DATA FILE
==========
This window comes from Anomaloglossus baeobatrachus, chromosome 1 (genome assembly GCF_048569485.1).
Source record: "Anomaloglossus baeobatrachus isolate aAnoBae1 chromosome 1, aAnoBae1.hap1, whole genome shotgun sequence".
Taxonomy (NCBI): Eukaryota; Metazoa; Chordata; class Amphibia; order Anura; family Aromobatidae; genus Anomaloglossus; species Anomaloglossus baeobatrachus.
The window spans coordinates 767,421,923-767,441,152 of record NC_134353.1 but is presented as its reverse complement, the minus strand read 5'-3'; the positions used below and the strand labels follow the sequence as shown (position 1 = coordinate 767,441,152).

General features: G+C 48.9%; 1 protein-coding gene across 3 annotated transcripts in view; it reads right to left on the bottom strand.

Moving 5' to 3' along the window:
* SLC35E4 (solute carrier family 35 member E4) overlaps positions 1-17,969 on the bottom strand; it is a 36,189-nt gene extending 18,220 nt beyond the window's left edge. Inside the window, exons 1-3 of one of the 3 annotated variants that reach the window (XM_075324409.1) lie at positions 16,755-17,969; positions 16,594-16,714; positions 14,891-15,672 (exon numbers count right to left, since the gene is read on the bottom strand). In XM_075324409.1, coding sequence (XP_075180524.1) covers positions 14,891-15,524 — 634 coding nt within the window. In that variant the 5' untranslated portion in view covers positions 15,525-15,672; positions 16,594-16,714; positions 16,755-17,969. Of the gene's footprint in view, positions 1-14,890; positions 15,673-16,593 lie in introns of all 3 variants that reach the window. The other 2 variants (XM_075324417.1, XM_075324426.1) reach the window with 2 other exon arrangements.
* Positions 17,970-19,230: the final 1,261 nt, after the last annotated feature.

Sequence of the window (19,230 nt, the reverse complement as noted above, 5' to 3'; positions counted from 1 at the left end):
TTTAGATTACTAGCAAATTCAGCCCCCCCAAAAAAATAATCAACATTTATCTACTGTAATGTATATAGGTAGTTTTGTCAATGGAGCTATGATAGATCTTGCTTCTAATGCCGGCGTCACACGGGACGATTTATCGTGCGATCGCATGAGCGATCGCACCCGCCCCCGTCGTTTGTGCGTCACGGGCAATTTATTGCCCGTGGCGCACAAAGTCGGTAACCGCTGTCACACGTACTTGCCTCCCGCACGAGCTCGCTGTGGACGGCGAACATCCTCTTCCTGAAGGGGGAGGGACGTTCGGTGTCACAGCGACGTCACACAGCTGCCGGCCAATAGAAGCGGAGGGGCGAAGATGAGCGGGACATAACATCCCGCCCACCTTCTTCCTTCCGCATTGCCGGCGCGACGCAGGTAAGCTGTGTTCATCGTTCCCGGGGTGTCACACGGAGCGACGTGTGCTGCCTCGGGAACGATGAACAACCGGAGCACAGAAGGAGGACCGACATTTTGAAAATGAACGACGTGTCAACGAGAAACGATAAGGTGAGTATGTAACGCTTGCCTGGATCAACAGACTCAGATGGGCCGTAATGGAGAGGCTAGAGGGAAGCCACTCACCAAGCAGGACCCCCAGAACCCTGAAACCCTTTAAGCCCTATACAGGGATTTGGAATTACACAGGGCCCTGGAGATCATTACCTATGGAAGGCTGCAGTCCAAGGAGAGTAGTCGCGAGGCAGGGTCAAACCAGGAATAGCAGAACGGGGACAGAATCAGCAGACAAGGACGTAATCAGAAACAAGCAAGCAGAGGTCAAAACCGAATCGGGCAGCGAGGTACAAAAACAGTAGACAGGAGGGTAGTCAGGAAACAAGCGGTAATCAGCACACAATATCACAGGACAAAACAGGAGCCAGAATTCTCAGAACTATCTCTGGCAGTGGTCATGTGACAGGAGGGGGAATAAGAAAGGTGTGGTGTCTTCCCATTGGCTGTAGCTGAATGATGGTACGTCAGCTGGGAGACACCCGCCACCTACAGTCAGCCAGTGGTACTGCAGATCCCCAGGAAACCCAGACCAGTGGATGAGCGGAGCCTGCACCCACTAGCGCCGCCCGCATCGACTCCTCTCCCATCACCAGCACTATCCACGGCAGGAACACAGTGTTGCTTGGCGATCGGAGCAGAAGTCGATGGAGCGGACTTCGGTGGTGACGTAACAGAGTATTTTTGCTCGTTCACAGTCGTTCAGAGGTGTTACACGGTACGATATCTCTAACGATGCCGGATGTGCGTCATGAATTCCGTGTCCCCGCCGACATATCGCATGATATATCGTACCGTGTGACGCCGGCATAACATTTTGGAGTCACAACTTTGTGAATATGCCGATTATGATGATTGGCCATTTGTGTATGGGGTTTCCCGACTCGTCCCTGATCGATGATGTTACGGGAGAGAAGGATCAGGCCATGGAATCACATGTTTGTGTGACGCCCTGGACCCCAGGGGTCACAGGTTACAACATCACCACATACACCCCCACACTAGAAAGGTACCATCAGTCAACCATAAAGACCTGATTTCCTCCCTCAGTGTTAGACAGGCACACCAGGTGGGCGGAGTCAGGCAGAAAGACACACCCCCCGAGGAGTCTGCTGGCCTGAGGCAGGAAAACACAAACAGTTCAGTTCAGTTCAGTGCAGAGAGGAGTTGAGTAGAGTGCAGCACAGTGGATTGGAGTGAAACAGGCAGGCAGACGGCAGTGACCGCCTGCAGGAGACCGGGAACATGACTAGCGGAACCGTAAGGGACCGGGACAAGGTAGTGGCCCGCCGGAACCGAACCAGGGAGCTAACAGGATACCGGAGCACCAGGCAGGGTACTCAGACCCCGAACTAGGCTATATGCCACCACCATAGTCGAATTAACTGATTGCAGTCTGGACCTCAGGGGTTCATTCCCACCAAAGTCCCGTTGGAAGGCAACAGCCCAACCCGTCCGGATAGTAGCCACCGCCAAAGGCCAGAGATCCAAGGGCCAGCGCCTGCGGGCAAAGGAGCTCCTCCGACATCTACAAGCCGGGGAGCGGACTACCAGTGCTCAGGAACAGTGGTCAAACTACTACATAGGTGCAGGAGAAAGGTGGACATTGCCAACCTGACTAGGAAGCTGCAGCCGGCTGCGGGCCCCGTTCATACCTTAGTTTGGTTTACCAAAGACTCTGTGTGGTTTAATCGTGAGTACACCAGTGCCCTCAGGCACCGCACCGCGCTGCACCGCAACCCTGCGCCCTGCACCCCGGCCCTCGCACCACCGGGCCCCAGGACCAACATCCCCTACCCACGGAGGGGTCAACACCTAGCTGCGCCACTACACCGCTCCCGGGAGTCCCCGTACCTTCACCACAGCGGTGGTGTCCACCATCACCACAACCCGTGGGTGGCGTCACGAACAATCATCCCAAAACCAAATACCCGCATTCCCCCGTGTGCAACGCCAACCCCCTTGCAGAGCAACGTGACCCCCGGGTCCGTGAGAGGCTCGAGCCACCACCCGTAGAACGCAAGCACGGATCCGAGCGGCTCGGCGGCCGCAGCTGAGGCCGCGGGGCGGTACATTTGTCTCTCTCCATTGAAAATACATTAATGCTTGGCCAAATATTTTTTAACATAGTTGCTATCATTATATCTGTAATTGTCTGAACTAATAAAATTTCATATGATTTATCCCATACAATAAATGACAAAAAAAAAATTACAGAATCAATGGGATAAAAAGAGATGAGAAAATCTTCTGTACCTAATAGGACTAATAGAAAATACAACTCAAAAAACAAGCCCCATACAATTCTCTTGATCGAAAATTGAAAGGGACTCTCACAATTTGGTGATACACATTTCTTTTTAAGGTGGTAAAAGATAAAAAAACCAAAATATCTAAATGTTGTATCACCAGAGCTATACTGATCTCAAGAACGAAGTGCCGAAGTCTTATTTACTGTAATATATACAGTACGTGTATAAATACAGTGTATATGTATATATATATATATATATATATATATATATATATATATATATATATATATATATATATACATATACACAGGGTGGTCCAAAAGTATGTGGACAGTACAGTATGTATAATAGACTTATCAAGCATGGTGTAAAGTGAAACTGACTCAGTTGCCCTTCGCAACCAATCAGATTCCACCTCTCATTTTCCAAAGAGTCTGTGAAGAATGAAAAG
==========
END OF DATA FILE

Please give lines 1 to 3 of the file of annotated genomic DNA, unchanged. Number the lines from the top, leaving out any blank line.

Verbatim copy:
This window comes from Anomaloglossus baeobatrachus, chromosome 1 (genome assembly GCF_048569485.1).
Source record: "Anomaloglossus baeobatrachus isolate aAnoBae1 chromosome 1, aAnoBae1.hap1, whole genome shotgun sequence".
Taxonomy (NCBI): Eukaryota; Metazoa; Chordata; class Amphibia; order Anura; family Aromobatidae; genus Anomaloglossus; species Anomaloglossus baeobatrachus.